Toxic Coal Ash is China’s Single Largest Source of Solid Waste

Press release - 2010-09-15
Beijing, 15 Sept 2010 – China’s coal-fired power plants dump enough toxic coal ash to fill an Olympic-sized swimming pool every two and a half minutes, Greenpeace says in its latest report The True Cost of Coal: An Investigation into Coal Ash in China. Coal ash has now become China’s largest single source of solid waste, due to the country’s heavy reliance on coal.

June, 2010. A "coal ash storm" in Shuimotou Village, Shuozhou, Shanxi Province, where Shentou No.2 Power Plant is located.

As the world's largest coal user, China produces at least 375 million tons of coal ash annually - more than 2.5 times the quantity in 2002, when the country began to rapidly expand its coal power sector. "There are over 1,400 coal-fired power plants scattered across China, and all of them are discharging coal ash every day." said Yang Ailun, head climate campaigner at Greenpeace China. "This substantially erodes China's already-scarce land and water resources, while damaging public health and the environment."

Unfortunately, the government significantly underestimates the quantity of coal ash in the environment, largely because the rate of coal-ash recycling has been vastly exaggerated to 60%. Greenpeace estimates that the real rate is less than half that. "This creates a false impression that China is reusing most of its coal ash, and that therefore coal ash is a rather small environmental problem," warned Yang. "Both the government and the public have been misled into seriously underestimating the scale and degree of coal ash pollution in China."

What's more, many power plants do not follow what vague regulations there exist on coal ash disposal. While investigating 14 power plants around the country, Greenpeace found many ash disposal sites situated illegally close to villages and residential areas, with terrible consequences for the people who live there.

According to testing conducted by Greenpeace, coal ash from the 14 power plants contains more than 20 kinds of heavy metals and chemical compounds. In testing samples of surface water and well water from near disposal sites, Greenpeace found that concentrations of various harmful substances exceeded standards for drinking and irrigation water by multiple times. "Many of the coal ash disposal sites we visited had poor safeguards to prevent coal ash contamination via wind dispersal or leakage into water," said Yang. "This affects nearby villages most directly, but it also poses huge threats to all of China, as contaminants enter the food chain, or are scattered by the winds far and wide."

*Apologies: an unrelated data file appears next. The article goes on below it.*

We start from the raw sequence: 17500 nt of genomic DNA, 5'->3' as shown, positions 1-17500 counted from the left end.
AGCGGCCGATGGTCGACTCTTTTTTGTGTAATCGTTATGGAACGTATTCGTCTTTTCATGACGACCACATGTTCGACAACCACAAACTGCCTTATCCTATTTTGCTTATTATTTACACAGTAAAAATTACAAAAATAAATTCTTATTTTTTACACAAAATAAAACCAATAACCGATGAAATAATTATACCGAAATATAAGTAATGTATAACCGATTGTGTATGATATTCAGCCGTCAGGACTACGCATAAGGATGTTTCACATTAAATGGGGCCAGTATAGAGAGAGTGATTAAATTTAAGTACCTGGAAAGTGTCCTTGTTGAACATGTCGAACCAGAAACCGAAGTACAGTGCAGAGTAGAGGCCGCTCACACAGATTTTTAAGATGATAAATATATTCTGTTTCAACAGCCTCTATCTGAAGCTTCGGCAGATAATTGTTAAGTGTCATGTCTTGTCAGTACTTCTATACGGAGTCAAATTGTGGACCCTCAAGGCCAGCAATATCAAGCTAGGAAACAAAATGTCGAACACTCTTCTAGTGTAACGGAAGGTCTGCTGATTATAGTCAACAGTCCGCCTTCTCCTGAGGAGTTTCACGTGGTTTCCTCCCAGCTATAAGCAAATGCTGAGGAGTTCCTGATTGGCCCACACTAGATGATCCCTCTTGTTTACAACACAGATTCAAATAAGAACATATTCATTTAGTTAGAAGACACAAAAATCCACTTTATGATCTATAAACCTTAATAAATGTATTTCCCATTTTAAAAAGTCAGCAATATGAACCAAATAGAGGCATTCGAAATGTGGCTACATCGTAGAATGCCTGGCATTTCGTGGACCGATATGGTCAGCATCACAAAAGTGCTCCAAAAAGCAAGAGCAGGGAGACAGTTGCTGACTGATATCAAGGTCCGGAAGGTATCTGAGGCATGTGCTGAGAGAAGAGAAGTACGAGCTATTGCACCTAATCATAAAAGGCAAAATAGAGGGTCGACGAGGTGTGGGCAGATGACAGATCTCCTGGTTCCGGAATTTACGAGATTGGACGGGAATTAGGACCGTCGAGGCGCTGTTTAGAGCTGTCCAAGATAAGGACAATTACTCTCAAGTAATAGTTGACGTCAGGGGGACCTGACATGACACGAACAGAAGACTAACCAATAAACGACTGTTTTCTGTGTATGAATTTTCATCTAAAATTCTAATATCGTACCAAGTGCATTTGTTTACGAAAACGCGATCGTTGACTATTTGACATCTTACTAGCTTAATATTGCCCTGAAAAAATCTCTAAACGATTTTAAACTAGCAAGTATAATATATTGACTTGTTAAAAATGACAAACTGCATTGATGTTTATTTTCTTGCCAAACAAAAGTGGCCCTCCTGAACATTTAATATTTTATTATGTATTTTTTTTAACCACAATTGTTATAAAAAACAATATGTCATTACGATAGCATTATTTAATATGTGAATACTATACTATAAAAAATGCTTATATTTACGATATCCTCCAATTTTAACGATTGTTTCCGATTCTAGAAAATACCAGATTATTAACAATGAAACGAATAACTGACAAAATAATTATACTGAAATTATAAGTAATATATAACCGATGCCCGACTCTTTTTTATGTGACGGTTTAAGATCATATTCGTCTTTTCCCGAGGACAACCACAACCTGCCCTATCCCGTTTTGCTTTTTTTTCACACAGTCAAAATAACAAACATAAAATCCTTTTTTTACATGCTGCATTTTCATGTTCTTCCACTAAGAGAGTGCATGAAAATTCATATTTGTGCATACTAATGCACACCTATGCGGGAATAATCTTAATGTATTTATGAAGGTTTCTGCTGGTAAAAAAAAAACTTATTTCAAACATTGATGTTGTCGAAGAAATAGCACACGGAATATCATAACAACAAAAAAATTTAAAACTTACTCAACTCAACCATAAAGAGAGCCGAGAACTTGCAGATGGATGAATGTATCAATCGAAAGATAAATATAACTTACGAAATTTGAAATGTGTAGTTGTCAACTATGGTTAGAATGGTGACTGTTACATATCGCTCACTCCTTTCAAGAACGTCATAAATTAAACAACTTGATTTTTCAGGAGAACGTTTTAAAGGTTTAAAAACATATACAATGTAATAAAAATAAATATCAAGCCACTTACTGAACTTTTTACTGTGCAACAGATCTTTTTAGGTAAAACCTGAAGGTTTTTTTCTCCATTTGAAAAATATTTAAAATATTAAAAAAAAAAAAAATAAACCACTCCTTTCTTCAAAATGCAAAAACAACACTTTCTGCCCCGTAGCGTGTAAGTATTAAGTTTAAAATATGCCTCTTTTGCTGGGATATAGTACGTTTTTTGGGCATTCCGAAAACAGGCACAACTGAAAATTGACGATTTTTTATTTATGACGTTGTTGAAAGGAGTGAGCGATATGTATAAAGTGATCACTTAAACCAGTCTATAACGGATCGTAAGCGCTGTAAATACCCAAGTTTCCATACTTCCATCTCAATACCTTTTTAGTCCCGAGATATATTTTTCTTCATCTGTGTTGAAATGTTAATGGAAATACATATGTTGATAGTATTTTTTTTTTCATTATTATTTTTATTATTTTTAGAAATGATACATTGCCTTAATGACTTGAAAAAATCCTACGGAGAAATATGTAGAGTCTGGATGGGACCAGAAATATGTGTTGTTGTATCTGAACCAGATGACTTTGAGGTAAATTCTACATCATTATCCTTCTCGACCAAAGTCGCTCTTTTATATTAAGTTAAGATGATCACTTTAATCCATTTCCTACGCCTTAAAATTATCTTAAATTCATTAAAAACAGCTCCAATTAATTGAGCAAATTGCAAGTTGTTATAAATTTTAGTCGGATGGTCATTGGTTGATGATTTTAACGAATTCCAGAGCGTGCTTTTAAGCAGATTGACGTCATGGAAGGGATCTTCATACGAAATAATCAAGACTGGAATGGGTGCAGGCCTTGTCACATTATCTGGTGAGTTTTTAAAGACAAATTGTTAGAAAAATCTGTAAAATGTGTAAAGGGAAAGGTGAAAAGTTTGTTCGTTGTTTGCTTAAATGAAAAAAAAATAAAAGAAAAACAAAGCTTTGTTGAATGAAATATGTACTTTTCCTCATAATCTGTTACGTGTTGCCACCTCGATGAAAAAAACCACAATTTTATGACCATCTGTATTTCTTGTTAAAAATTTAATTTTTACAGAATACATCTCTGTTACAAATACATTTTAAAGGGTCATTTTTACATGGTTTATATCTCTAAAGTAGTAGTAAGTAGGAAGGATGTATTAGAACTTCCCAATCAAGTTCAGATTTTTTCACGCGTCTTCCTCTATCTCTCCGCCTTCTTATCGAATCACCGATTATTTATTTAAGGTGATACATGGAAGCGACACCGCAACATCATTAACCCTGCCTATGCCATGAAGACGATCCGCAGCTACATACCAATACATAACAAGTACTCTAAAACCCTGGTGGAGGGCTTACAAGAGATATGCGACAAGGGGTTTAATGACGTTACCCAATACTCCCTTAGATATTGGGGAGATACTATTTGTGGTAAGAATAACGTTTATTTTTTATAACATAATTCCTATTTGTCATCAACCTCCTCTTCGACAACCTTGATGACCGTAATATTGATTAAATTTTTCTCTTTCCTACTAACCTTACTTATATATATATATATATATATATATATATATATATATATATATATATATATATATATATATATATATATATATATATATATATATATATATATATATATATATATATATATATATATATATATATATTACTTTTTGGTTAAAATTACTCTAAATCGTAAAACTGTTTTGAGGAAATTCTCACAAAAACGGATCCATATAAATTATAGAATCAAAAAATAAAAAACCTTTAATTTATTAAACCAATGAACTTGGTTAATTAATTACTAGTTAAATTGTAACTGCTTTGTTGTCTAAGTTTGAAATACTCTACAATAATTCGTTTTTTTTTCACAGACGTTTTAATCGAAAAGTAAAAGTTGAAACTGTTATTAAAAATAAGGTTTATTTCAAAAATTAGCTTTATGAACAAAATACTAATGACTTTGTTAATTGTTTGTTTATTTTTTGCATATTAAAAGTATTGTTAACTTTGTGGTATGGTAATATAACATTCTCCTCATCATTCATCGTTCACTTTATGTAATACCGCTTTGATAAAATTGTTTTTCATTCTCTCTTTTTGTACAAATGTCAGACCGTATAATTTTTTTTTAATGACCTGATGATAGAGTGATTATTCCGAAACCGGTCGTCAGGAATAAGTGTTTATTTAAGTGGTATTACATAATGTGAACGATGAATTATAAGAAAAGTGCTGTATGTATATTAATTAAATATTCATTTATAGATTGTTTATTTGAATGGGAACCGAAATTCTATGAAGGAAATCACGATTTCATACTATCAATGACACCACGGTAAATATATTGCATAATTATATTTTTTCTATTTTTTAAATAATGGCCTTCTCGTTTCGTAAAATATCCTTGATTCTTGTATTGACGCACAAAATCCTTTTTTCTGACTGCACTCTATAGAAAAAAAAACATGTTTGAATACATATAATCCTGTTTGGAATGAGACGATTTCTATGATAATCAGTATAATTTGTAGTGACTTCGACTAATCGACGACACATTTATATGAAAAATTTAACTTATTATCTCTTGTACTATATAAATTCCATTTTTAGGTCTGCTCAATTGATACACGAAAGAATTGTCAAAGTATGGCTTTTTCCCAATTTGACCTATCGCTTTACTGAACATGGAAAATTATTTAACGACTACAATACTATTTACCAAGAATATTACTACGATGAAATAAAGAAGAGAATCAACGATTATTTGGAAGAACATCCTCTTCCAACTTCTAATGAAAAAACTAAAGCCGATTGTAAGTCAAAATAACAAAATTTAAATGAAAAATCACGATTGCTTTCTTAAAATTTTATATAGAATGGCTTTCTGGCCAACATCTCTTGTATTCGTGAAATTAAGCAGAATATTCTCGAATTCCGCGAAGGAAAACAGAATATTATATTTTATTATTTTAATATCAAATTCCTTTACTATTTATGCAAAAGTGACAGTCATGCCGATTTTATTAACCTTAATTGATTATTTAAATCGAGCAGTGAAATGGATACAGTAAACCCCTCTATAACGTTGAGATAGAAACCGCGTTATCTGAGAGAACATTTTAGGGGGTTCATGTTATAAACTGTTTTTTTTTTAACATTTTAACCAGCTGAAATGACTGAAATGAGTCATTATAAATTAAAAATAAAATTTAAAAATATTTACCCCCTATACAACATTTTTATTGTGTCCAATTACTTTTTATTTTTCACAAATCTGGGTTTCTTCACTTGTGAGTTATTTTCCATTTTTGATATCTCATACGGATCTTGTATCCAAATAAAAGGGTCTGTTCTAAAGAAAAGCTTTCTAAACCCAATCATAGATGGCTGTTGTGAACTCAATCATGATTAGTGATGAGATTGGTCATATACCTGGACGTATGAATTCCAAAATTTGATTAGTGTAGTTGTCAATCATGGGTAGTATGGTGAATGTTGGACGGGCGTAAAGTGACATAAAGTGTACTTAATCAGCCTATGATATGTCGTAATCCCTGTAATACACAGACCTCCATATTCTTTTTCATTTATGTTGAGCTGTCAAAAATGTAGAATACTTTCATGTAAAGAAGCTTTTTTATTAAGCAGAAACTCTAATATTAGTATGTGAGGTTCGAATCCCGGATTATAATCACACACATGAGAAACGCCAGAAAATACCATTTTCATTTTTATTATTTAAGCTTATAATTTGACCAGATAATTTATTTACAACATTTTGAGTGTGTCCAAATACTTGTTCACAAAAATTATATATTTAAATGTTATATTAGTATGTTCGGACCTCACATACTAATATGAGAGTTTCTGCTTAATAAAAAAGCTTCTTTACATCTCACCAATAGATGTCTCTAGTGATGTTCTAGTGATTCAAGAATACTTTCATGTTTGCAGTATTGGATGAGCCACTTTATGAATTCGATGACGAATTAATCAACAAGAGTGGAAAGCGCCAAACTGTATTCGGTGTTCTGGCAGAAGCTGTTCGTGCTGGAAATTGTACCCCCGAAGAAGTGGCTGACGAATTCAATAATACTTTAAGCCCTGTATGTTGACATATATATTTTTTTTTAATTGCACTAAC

There is an urgent need for the government to strengthen its regulations and oversight on coal ash disposal, storage and recycling to meet higher safety standards. For the long-term safety of the environment and public health, however, the only solution is to gradually move away from coal. Yang said, "Coal ash pollution is only one part of the enormous damage coal does to our environment, society and health. The only way to end coal's death-grip on our environment is to reform our energy structure through massively improving energy efficiency and developing renewable energy."

Contacts:

Shelley Jiang, Media Officer, Greenpeace China

+86-10-65546931 ext 149

Download images: photo.greenpeace.org

Download report: http://www.greenpeace.org/china/en/press/reports/coal-ash-report-english-2010

Notes:

1) Coal ash is the solid particulate matter produced when coal is burned in power stations. The term coal ash includes both fly ash, trapped by dust collection systems, and waste materials (often called bottom ash) that collect on the furnace floor. Fly ash that is not captured by the dust collection systems escapes into the atmosphere and becomes particulate-matter air pollution.

2) To gain a better understanding of the current state of China’s coal ash pollution, Greenpeace conducted investigations at impoundments owned by 14 coal-fired power stations from January to August this year (the results of our investigation are included in Chapter 2 of the report). When selecting power stations, we made efforts to choose samples from a range of different regions, operational ages, installed capacities and parent companies. The total installed capacity of the 14 power plants is 26.15 GW, or about 4% of the current installed capacity of China’s coal-fired power plants.

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